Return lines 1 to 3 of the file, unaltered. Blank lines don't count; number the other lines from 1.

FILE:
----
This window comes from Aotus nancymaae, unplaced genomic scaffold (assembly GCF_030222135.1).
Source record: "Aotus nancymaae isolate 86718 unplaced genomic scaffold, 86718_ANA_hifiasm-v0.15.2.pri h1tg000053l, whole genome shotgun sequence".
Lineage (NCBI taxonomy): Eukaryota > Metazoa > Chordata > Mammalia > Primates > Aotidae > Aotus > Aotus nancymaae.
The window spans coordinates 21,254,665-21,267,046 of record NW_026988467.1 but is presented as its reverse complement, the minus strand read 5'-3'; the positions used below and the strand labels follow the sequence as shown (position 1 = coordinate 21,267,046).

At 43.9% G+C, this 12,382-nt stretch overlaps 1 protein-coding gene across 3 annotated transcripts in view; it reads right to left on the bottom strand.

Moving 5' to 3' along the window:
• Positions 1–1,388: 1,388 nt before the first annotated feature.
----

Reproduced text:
This window comes from Aotus nancymaae, unplaced genomic scaffold (assembly GCF_030222135.1).
Source record: "Aotus nancymaae isolate 86718 unplaced genomic scaffold, 86718_ANA_hifiasm-v0.15.2.pri h1tg000053l, whole genome shotgun sequence".
Lineage (NCBI taxonomy): Eukaryota > Metazoa > Chordata > Mammalia > Primates > Aotidae > Aotus > Aotus nancymaae.